Zambia 1997

Zambia is a country located in Africa. According to AbbreviationFinder, ZM is the two-letter ISO code of Zambia, and ZMB is the three-letter country abbreviation for Zambia.

Yearbook 1997

Zambia. According to Countryaah, the national day of Zambia is October 24. The assistance that the Western countries received in 1996 was resumed in July. The reason was that donor countries seemed to see democratic progress in Zambia. Among other things, negotiations between the government and three opposition parties – held in Stockholm – resulted in a declaration stating that the democratic process would continue. The mood between the government and the opposition had been bad since May 1996, when a controversial constitutional change was implemented. Among other things, was demanded that the parents of the presidential candidates be born in Zambia, which means that former President Kenneth Kaunda cannot be candidated because his parents are born in Malawi.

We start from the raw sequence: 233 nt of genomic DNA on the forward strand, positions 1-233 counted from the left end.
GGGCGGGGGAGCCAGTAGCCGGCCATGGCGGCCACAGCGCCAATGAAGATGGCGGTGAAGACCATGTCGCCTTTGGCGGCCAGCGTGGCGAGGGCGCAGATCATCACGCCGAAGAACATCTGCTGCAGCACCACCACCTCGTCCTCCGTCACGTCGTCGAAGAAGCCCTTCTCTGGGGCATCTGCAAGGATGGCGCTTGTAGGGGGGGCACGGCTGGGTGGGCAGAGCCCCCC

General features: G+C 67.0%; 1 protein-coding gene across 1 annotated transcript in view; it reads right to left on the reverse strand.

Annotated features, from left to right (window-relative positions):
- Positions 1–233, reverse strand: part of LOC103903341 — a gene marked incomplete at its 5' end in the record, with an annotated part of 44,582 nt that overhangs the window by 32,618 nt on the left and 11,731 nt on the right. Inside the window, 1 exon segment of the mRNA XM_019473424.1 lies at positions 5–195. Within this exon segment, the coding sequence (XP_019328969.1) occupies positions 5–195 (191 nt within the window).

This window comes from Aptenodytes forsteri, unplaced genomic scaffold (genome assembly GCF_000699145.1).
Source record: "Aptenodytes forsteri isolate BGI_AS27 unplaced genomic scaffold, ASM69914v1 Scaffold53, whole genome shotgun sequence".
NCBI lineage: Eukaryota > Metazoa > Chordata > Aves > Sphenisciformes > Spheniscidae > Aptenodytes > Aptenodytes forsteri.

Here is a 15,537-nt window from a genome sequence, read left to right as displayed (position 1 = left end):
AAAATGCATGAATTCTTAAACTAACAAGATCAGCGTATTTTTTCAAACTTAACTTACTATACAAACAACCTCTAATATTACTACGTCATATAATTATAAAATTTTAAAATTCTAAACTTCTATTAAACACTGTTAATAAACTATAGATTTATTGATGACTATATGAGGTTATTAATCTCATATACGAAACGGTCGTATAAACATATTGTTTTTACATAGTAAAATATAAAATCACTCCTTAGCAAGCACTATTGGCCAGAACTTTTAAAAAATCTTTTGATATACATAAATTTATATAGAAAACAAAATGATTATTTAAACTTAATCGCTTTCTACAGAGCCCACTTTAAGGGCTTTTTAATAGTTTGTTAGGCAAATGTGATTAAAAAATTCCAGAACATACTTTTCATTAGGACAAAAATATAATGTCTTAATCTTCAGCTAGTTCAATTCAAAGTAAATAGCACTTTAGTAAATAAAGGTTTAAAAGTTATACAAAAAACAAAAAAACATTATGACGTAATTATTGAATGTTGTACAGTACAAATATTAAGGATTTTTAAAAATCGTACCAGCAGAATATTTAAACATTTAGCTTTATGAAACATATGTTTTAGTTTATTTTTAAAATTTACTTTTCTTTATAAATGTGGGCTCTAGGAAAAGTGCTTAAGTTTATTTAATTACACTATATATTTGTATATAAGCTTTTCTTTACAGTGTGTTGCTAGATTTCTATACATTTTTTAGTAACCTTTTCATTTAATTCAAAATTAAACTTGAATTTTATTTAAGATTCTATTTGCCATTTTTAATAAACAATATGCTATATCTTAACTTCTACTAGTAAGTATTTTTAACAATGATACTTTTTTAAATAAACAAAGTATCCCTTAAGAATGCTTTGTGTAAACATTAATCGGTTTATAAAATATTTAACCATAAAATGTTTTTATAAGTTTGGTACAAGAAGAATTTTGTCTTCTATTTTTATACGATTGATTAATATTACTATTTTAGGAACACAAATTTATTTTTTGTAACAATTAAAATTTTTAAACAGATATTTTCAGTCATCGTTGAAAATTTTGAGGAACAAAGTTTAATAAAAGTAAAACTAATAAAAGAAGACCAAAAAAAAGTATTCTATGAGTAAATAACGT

In August, Kaunda accused the government of being behind the gunfire he was exposed to at a political meeting. However, the government denied this and the vice president promised to investigate the matter. Zambia was subjected to a coup attempt in October. A group called the National Rescue Council announced through the state-controlled radio that the army had deposed President Chiluba and taken over the leadership of the country. Five hours later, the president spoke from the same radio station announcing that the nightly coup attempt had failed. He also thanked the country’s army for its loyalty to the elected government. President Chiluba immediately freed the opposition from involvement in the coup attempt despite the fact that a week earlier Kaunda had predicted that the country was close to a political explosion.

Exception laws were introduced throughout the country after the coup attempt and the police were given unlimited powers to arrest suspects. A few days after the coup, opposition politician Dean Mung’omba, Zambia Democratic Congress (ZADECO) was arrested. Amnesty International appealed to the country’s government not to use the coup attempt as a pretext to arrest opponents. In December, however, Kaunda was also accused of being behind the coup attempt. Following appeals from the presidents of Tanzania and Zimbabwe, he was removed from prison and placed under house arrest. Kaunda then broke the hunger strike he initiated when he was imprisoned.